I encourage you, this MLK Day, to resist the corporate co-opting of King’s name – and to support efforts in your community to create true economic justice to our nation. Click here to learn about organizing initiatives near you.
If you want to do a mitzvah this Black Friday, please consider joining the growing movement that is demanding that Walmart treat its employees with human dignity and pay them a livable wage.
Emboldened by news from Walmart CEO that hundreds of thousands of Walmart workers are paid less than $25,000 a year, Walmart workers and supporters announced plans today for protests on Black Friday (November 29). Workers are demanding that Walmart to commit to improving labor standards, providing workers with more full time work at $25,000 a year and to put an end to illegal retaliation.
Today’s announcement follows revelations this week that many Walmart workers don’t have enough money to cover Thanksgiving dinner for their families, as well as the historic federal government finding that Walmart has been violating workers’ rights nationwide. In the meantime Walmart is the country’s largest retailer and employer, making more than $17 billion in profits, with the wealth of the Walton family totaling over $144.7 billion – equal to that of 42% of Americans.
Check out the new online video, above, in which the OUR Walmart campaign member Martha Sellers discusses employee’s struggles to get by on Walmart’s low pay. The video includes incredulous reactions from the media to the news that employees – not the company – are coming together to donate food to those who can’t afford a Thanksgiving dinner on their Walmart wages.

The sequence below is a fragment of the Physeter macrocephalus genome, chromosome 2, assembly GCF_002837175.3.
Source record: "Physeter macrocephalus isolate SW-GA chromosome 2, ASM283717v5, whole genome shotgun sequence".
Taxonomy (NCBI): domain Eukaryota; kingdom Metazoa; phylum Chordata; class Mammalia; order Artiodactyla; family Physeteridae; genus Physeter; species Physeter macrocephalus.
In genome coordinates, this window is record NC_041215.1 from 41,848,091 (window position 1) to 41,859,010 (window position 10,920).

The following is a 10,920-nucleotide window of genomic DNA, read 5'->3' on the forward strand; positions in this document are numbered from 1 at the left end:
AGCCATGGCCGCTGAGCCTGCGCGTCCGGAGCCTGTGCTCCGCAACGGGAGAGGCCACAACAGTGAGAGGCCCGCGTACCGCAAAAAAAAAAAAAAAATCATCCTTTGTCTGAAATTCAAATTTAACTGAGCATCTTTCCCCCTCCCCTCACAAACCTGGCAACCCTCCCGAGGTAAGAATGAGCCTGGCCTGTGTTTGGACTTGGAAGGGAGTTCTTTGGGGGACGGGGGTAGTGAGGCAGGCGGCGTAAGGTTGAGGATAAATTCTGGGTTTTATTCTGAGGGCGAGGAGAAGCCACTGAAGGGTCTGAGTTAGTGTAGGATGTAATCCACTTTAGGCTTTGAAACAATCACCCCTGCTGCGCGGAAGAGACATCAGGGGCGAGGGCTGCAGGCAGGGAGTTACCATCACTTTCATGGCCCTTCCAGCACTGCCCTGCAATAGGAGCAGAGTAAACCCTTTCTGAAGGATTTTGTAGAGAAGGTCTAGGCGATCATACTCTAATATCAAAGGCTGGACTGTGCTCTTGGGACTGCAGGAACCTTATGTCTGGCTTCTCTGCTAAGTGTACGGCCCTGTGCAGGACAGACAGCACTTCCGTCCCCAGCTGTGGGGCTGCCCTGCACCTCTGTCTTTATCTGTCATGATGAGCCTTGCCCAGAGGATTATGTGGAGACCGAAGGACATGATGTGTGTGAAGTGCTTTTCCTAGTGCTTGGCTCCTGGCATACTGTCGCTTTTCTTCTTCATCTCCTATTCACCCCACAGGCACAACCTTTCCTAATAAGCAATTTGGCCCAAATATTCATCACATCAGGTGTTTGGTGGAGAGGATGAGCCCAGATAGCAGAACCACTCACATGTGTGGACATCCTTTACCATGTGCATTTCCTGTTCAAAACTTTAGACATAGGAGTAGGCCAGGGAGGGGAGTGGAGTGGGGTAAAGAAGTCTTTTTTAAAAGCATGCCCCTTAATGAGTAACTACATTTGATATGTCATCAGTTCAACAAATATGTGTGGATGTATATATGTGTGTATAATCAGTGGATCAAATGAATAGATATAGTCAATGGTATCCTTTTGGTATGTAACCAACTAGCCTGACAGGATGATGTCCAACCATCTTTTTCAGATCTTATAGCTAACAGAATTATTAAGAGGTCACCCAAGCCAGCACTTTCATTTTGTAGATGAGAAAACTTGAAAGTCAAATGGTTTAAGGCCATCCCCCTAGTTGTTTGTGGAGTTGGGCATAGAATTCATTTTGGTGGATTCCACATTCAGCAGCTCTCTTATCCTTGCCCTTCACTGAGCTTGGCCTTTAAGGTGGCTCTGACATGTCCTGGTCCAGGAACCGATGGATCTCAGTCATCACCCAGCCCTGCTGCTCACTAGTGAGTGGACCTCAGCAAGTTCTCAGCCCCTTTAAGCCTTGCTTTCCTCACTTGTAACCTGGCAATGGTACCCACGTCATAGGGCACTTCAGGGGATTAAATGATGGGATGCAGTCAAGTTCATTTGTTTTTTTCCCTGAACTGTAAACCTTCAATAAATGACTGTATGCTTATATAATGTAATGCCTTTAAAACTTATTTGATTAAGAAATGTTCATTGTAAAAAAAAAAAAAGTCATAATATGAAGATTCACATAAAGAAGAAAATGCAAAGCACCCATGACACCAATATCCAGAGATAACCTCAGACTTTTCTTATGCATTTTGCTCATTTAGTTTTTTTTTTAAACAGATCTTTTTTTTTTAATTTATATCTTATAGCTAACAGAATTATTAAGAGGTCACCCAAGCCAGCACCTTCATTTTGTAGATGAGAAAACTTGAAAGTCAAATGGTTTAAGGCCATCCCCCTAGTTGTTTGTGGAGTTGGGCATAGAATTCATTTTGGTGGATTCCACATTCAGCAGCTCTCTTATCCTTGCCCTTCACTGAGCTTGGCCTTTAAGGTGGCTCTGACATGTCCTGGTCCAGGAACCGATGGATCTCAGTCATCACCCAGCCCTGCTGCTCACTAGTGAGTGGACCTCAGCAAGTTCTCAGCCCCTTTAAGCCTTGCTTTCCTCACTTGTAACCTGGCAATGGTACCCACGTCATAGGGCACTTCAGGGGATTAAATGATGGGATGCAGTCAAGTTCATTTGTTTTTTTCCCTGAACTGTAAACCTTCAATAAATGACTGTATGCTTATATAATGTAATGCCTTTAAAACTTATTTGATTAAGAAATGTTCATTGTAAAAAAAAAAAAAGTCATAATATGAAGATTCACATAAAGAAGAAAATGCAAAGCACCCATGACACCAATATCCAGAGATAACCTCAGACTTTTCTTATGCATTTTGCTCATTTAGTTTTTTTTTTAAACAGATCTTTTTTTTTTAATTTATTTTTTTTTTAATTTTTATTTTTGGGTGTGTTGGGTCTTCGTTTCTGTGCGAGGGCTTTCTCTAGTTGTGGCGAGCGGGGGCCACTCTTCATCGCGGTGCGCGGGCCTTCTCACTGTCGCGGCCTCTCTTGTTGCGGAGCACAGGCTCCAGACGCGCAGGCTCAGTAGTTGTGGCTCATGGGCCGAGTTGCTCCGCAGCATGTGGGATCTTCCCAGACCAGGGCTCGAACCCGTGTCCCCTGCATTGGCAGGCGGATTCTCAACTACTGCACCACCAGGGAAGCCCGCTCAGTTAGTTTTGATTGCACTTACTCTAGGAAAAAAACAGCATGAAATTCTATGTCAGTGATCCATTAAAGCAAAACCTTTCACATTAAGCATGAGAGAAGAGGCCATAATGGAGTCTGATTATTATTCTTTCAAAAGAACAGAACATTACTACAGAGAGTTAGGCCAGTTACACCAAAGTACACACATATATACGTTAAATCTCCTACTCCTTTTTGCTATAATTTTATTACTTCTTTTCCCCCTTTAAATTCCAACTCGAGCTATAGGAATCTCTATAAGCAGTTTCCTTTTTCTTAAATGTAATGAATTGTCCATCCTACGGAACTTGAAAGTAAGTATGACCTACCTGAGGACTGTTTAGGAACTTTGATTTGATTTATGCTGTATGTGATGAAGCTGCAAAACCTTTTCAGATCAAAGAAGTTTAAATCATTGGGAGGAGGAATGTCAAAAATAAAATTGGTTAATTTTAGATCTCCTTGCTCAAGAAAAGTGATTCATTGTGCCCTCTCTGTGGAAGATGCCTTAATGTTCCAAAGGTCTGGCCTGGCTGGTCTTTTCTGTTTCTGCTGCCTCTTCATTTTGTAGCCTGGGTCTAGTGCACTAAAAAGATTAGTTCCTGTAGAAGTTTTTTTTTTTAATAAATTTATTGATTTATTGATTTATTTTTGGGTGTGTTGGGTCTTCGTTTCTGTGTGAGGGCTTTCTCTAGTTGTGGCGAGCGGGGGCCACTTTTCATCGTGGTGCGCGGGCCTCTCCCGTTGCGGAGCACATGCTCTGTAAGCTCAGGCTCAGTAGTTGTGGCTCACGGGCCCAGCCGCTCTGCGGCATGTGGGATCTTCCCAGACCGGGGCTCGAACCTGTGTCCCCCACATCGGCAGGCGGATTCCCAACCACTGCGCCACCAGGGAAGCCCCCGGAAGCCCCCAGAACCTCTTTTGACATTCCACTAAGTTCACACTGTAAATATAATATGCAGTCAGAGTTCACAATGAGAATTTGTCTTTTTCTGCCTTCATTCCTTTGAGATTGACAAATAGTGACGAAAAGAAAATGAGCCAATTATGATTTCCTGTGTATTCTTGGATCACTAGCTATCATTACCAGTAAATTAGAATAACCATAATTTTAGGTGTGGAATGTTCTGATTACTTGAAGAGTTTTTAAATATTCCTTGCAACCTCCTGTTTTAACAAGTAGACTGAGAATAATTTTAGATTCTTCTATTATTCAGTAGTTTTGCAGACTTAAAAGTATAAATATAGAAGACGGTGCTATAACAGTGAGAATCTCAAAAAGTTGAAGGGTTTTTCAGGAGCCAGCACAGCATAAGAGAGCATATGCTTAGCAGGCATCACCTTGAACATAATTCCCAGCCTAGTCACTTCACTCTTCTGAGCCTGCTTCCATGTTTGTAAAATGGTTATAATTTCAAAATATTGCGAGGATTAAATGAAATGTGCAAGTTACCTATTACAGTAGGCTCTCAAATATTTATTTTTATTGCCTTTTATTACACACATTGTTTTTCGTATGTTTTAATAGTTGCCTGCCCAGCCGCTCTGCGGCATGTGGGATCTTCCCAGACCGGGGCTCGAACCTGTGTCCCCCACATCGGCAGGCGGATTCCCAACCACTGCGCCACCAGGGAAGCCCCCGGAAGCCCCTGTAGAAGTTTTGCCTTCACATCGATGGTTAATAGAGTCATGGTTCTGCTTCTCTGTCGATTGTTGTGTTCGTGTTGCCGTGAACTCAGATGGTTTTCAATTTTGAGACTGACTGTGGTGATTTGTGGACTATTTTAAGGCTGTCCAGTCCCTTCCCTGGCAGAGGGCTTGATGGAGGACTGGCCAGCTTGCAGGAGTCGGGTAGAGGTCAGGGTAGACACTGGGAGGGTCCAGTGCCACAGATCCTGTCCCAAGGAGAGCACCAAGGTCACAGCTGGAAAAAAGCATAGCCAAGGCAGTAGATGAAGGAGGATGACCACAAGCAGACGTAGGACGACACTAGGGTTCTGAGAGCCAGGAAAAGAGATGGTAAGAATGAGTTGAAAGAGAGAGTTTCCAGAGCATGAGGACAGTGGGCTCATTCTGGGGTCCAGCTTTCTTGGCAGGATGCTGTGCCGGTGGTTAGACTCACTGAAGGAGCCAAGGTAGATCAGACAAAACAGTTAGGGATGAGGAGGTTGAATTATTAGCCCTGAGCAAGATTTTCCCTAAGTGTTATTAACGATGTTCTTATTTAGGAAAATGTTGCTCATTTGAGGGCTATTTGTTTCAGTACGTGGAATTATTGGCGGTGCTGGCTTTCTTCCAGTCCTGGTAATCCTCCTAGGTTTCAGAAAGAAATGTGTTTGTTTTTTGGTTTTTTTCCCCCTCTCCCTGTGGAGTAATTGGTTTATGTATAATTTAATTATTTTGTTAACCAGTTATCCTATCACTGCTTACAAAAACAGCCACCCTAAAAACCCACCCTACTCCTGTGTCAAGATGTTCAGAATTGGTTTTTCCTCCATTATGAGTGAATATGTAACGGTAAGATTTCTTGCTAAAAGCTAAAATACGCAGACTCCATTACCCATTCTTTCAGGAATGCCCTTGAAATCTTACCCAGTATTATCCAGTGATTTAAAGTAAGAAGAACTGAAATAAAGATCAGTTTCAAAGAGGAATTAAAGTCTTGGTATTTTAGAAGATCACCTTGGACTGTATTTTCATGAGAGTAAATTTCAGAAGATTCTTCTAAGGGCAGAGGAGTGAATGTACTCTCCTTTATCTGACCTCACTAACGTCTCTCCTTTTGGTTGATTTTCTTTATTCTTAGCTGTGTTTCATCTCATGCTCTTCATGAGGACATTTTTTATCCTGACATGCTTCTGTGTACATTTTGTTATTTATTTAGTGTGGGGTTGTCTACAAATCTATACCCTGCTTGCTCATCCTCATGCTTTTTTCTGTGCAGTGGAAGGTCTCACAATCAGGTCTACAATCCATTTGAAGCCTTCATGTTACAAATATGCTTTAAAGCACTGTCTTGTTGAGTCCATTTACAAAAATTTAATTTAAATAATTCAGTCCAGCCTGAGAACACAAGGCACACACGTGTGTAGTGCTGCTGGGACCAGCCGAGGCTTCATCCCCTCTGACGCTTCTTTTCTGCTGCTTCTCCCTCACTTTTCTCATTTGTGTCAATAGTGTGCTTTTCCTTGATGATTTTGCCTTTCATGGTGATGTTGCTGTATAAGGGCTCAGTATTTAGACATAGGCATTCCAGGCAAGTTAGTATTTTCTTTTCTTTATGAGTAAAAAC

Over the past month, there have been exciting grassroots Walmart actions across the country, including the largest-ever civil disobedience against the retail giant in Los Angeles, Chicago, Miami, Seattle, Ohio and Dallas. On Black Friday last year, 30,000 Americans called for the country’s largest employer to change at over 1,000 stores in 46 states. This year is set to be even bigger, with experts like Occidental College professor Peter Dreier already calling Black Friday 2013 a “day for the history books” and a “major turning point in American history, similar to the Flint sit-down strikes of 1937.
Click here for information about a Walmart action near you (or to register one). Click here to sign an online petition started by Walmart employee Charmain Givens-Thomas that calls on President Obama to meet with strikers to “hear firsthand why they are appealing for respect and calling on Walmart to pay them enough to feed and support their families.”